1. Cleaning and shifting in order to make room for Christmas. Changing up the routine. Even Mzee Fred, the old man cat, changed his routine: we couldn’t bear to kick him out last night–he looked so peaceful sleeping under the tree–so we left him there, and he didn’t come yowling up the stairs at 3:30 in typical fashion. I woke him up this morning.
2. Taking a day’s break from the news. I may do it again today. Only a few moments at day’s beginning and day’s end. . . Bringing the Contemplative and the Activist into balance.
3. Pattern and texture and line. I have started exploring the meditative possibilities of Zentangles and doodles again, and am loving the way it helps me notice things, to pay attention. It can get obsessive, as it did the other day when a girl with amazing braids walked into my class–I wanted to sit down and draw them. She had braided several little strands of fishtail braid and then she braided those together. Layers of line and texture.
4. Mercy. Like dawn, like light streaming in, illuminating the dark corners.
5. How we grow together in wisdom. One of us says something, and it sparks a new idea for the other. Together we refine and develop and grow and share. Isn’t it lovely how that works? Thank you for being open to working new wisdom together.
May was walk in Beauty, in Mercy, in Wisdom.
Before I had children, no one told me how sneaky I would have to become as a parent. How, in order to keep the house from folding in on itself from all the doodads and detritus and general junk accumulated at an alarming rate by the wee ones I would need to make regular trips through the house when the children are away or asleep in order to gather up bits and pieces and odds and ends to toss or give away. How the sound of that sweet little wonder-filled voice in the breezeway next to the giveaway boxes would strike frustration to the core of me: “Oh! I remember this!” This being a hard plastic Garfield tchotchke with a head that rotates on some sort of spring mechanism, only the spring part is broken, and the nameplate on the base has begun to wear off, leaving the letters “arf.” (Please don’t dig any deeper in that bag, please. . .)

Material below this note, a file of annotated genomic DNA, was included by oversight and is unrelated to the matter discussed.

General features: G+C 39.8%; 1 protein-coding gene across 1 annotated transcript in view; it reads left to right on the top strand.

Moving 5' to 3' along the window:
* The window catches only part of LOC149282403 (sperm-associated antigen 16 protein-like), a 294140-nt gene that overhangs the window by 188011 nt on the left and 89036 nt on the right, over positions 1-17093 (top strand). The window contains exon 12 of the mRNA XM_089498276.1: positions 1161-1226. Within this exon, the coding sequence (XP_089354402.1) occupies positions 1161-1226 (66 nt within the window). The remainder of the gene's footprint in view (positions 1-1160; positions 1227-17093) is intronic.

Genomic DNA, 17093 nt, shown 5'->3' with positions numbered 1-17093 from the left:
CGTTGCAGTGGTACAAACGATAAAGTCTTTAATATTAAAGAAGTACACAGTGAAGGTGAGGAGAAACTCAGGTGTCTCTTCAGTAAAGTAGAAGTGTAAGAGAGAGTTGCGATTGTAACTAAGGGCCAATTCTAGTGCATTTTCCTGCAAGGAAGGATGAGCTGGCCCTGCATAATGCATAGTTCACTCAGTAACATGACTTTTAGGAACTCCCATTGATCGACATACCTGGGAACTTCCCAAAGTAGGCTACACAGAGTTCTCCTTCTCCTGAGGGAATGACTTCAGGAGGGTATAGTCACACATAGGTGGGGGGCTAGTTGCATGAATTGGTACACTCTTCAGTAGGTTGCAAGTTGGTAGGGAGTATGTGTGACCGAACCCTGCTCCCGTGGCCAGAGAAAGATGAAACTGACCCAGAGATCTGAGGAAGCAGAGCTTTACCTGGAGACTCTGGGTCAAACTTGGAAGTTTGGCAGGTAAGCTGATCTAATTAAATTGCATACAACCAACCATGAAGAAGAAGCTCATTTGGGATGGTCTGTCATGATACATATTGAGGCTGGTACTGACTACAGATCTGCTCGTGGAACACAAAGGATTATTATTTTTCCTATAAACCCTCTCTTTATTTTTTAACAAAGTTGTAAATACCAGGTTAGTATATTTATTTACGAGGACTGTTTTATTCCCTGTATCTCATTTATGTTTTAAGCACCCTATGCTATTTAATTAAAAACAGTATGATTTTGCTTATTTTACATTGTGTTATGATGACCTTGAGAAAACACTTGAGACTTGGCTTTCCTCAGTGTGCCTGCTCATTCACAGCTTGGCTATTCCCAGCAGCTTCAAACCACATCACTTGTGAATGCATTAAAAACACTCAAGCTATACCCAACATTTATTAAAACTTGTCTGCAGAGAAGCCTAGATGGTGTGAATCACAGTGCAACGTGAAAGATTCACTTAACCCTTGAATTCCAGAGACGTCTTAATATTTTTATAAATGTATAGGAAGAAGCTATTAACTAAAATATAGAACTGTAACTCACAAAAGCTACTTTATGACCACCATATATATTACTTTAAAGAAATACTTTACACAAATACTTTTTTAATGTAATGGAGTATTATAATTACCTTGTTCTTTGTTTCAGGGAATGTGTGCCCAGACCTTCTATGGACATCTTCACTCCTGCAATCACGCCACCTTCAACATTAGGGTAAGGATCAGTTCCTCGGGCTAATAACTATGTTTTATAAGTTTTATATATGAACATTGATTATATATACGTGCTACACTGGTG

So what a surprise today when we were cleaning and tidying, and all of a sudden my gadget-obsessed seven-year-old was handing me his entire collection of broken calculators, and the four-year-old gave away all the Angry Birds kitsch he scored at a birthday party two weeks ago.
These kids are so often little walls of resistance, using every tool they can create to define their own parameters, to make their choices their own. I am finding that there’s an exquisite balance here–to nurture and bless their autonomy while also giving them the boundaries they need in order to thrive. Sometimes my refusal to budge creates greater walls, creates defiance. And sometimes their resistance is simply rote reaction, and all they need is a little push from me.
I don’t like to be forced to give up my stuff either, but occasionally I would be glad of a little gnome wandering through my house at night and packing off a handful of projects that haven’t seen the light of day for months or years. She just needs to get them out of the house before I wake up and see them: “Oh! I remember this!”
1. Being considered for the job, even if it’s not my skill set.
2. Cleaning out
3. Clearing up
4. Seed Catalogs
5. Nothing is Written in Stone
May we walk in Beauty.